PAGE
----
A few hours after the players told a tale unity it was the owners turn. At least we didn’t have to see a bunch of them in “stand” T-shirts.
David Stern emerged from more than four hours of meetings with the NBA owners Thursday and said that despite reports to the contrary the owners are unified. Which is exactly what the players said after their meeting. Which is exactly what you expect both sides to say.
Deputy Commissioner Adam Silver said it clearly: “There is absolute agreement, and it’s a complete fiction coming from somewhere that there isn’t.”
What Stern said that was interesting was that a “vast majority” of owners favor a hard salary cap. He shot down reports that the owners disagree on this issue.
“Some people might say they want a hard cap with this wrinkle and someone says I want a hard cap with that wrinkle,” Stern said. “But I would say there is unanimity in favoring a hard cap — period.”
The hard salary cap has been the sticking point of these negotiations, that and keeping the cap tied to a percentage of the league’s revenue (basketball related income, or BRI). The players have offered to give up four or five percentage points off their 57 percent share of BRI, but they don’t want a hard salary cap and they want what cap there is to be tied to BRI.
If the owners truly are committed to a hard cap, this is going to be long and ugly. But if the players get down to 50 or 51 percent of the BRI, would a majority of owners be willing to get away from a hard cap?
Stern and Silver made it sound like no, but that’s what the future weeks of negotiation are about.
ProBasketballTalk’s Kurt Helin explains why he believes the Sacramento Kings have enough pieces to potentially make a run at the final playoff spot in the West.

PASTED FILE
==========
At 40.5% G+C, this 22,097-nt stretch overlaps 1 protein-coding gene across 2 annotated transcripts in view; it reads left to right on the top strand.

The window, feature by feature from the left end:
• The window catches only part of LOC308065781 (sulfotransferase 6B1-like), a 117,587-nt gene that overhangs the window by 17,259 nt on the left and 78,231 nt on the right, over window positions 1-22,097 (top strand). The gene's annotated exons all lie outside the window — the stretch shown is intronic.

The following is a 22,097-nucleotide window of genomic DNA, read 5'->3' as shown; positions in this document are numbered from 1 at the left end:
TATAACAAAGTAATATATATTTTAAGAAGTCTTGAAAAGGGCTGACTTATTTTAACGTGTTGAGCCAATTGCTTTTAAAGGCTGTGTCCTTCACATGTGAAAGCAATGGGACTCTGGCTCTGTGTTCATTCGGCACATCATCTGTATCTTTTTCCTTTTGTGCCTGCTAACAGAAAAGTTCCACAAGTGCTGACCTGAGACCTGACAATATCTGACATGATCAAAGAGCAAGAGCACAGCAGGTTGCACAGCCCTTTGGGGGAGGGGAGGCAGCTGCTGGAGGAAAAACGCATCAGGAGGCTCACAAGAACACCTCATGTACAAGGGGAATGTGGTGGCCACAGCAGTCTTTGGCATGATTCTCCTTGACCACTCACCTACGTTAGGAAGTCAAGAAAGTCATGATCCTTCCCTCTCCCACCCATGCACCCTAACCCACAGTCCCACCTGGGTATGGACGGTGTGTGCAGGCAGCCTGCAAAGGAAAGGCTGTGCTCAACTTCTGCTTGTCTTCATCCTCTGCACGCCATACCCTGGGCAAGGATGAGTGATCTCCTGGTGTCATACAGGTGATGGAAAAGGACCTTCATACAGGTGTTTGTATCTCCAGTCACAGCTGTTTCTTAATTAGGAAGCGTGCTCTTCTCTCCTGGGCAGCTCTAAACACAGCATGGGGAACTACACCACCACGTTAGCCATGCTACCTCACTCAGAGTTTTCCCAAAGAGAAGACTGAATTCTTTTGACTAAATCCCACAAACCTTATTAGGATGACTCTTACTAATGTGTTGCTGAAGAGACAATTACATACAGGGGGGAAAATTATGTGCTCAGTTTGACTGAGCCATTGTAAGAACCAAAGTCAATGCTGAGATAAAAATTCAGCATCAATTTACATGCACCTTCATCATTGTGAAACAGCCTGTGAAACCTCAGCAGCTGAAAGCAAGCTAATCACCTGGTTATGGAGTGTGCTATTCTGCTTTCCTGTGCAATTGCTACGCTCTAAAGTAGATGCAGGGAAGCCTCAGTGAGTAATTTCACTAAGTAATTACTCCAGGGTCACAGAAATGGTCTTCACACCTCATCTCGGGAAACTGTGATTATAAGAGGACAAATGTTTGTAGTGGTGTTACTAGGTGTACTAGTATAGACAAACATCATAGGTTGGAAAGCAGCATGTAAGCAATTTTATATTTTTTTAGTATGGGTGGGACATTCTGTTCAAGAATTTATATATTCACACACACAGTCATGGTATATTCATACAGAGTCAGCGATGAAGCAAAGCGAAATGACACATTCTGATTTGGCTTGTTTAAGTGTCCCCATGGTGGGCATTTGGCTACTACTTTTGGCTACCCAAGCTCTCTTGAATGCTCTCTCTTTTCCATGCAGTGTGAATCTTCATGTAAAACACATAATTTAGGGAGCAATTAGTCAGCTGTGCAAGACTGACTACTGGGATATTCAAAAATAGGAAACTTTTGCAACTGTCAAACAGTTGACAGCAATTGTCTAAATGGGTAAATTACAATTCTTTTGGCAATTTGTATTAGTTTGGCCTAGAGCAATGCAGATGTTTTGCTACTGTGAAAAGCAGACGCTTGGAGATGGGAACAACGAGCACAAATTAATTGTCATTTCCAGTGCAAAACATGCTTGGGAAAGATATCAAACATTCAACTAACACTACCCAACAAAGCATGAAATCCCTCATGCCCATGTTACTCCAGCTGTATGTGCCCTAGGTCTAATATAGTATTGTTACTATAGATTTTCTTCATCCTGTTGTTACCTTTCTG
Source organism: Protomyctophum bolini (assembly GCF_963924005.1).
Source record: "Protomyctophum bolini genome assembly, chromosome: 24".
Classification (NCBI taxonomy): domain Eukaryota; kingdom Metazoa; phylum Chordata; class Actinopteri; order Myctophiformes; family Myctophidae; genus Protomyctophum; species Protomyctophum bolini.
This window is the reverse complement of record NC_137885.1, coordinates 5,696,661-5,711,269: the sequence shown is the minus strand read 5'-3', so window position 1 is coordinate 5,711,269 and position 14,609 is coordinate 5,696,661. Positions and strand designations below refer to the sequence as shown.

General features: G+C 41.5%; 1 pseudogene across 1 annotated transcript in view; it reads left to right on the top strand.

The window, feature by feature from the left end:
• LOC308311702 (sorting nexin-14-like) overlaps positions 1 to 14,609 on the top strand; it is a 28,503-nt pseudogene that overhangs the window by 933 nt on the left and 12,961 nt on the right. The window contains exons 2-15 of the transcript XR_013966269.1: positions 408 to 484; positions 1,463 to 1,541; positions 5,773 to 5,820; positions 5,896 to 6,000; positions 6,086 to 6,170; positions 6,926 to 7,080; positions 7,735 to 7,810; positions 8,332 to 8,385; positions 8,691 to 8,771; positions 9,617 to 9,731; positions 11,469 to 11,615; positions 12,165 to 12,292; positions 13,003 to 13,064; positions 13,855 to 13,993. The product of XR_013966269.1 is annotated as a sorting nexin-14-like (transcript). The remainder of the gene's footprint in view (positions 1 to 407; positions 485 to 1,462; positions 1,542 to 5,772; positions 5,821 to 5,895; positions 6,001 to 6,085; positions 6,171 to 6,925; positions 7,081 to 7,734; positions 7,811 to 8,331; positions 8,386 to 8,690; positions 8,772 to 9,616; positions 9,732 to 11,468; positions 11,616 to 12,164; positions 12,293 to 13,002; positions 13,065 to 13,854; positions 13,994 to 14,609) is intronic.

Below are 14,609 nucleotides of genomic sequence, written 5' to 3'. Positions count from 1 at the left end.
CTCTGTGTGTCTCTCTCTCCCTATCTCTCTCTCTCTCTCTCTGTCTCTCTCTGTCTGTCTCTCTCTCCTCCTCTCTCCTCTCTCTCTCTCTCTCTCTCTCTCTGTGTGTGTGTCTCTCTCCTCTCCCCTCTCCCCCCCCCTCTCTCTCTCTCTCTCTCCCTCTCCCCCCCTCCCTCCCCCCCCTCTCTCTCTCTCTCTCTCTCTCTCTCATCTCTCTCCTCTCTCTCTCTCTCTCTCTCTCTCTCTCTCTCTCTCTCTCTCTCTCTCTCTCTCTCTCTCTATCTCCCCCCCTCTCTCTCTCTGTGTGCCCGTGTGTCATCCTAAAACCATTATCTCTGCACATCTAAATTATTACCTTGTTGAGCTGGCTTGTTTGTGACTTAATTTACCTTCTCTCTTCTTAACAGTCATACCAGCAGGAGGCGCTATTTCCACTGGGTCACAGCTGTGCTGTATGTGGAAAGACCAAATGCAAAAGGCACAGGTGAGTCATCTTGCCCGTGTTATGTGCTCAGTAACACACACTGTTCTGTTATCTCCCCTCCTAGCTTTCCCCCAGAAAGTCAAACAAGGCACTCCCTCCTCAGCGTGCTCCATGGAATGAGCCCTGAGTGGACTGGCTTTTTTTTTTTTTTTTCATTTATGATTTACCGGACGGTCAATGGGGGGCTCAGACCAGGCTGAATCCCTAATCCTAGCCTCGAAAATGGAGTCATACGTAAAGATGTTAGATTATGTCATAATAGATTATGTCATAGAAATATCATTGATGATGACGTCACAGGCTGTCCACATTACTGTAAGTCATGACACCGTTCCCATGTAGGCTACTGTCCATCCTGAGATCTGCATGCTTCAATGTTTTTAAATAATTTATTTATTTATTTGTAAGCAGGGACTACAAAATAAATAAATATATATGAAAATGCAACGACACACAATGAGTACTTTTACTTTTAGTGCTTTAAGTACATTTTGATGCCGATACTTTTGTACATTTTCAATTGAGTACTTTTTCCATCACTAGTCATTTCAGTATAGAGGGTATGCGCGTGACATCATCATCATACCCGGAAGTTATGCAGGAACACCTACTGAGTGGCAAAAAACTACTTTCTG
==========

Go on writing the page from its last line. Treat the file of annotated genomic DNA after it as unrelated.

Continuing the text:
A lot of people around the NBA have ideas to improve the draft, free agency and the D-League, and Mavericks owner Mark Cuban has never been shy about sharing his. His latest idea seems pretty logical: a supplemental draft for undrafted free agents.
Via Hoops Rumors:
“I would have a supplemental draft every summer for undrafted free agents of the current and previous 3 years,” Cuban wrote in an email to Hoops Rumors. “If you are more than 3 years out you are not eligible and just a free agent.”
The supplemental draft would have two rounds, and teams would hold the rights to the players they select for two years, Cuban added. Players can opt out and choose not to make themselves eligible, but those who get picked would receive fully guaranteed minimum-salary contracts when they sign, according to Cuban’s proposal.
“That would make it fun a few weeks after the draft and pre-summer league,” Cuban wrote. “It would prevent some of the insanity that goes on to build summer league rosters.”
It’s an interesting proposition. Most undrafted players who sign during the summer don’t get guaranteed contracts, so when deciding to enter this supplemental draft, they would have to weigh the value of having guaranteed money versus getting to decide where they sign. It’s unlikely that anything like this could happen anytime soon, because of all the hoops to jump through to get the league and the players’ union to sign off on it, but it’s a worthwhile idea that deserves some consideration in the next CBA negotiations.